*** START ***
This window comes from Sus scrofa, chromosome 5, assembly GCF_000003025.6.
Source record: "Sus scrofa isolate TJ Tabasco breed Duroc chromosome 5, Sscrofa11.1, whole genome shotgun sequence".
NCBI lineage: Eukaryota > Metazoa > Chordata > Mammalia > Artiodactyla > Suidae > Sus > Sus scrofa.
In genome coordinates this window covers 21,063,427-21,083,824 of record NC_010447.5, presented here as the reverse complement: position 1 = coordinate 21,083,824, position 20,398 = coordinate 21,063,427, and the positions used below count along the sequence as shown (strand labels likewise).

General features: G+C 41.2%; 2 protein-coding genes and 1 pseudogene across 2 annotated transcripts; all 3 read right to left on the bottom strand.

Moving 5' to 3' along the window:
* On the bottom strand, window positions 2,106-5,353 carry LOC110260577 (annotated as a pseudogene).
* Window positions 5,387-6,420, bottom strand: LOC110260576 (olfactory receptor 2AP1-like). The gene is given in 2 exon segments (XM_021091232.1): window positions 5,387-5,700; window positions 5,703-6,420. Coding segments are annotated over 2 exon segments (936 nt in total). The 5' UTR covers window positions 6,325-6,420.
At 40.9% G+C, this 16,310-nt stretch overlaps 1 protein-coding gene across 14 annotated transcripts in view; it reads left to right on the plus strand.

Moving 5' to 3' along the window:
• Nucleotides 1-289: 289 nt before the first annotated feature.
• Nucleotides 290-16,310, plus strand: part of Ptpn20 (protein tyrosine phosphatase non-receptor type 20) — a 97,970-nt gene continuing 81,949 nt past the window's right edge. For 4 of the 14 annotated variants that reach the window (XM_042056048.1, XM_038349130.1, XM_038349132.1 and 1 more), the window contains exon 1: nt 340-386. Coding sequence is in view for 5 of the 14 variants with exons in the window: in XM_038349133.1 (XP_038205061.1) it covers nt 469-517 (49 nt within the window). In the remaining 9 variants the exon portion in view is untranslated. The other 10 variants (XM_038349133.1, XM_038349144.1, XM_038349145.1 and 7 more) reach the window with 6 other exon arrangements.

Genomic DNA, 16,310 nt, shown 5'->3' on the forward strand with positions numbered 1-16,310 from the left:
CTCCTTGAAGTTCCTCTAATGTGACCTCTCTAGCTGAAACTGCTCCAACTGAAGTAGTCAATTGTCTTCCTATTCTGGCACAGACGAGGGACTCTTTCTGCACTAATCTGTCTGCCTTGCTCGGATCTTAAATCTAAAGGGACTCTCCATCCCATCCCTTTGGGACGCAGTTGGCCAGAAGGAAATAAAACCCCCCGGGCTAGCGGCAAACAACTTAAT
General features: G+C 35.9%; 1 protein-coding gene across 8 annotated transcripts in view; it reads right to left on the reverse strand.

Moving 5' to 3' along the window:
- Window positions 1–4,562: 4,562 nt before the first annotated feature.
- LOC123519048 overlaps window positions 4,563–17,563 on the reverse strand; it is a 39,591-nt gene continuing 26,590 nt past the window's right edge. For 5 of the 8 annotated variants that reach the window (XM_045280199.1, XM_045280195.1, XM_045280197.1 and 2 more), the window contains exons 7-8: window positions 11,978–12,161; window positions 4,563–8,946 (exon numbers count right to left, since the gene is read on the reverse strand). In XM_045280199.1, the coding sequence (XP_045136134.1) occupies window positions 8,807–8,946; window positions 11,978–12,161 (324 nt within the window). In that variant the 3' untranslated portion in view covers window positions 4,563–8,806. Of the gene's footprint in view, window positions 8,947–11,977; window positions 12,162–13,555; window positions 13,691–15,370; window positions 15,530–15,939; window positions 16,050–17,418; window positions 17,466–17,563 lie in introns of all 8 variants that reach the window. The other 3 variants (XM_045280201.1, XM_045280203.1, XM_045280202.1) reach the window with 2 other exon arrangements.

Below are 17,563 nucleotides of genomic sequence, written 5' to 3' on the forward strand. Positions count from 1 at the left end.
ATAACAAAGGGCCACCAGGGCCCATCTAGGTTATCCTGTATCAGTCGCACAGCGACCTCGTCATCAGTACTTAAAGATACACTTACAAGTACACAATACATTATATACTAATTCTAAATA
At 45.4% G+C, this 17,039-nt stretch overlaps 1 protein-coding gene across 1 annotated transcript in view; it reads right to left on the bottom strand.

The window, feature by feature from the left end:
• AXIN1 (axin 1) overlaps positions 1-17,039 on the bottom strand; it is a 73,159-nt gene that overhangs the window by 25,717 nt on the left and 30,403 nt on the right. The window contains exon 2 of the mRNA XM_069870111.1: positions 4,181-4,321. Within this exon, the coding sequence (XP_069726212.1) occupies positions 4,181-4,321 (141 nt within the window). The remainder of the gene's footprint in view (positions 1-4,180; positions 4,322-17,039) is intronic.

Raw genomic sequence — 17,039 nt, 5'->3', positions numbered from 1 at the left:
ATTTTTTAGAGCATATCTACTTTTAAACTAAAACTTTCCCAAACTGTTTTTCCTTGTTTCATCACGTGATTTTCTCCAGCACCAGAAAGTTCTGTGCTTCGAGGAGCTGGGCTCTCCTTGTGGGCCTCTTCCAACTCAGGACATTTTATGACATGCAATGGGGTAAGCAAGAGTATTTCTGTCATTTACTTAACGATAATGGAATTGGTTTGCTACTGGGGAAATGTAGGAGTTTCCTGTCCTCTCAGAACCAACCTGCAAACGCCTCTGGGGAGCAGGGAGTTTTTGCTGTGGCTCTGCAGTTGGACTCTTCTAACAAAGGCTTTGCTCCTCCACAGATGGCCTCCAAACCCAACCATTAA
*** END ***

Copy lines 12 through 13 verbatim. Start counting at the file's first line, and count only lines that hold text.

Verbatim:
• Nucleotides 290-16,310, plus strand: part of Ptpn20 (protein tyrosine phosphatase non-receptor type 20) — a 97,970-nt gene continuing 81,949 nt past the window's right edge. For 4 of the 14 annotated variants that reach the window (XM_042056048.1, XM_038349130.1, XM_038349132.1 and 1 more), the window contains exon 1: nt 340-386. Coding sequence is in view for 5 of the 14 variants with exons in the window: in XM_038349133.1 (XP_038205061.1) it covers nt 469-517 (49 nt within the window). In the remaining 9 variants the exon portion in view is untranslated. The other 10 variants (XM_038349133.1, XM_038349144.1, XM_038349145.1 and 7 more) reach the window with 6 other exon arrangements.

Genomic DNA, 16,310 nt, shown 5'->3' on the forward strand with positions numbered 1-16,310 from the left: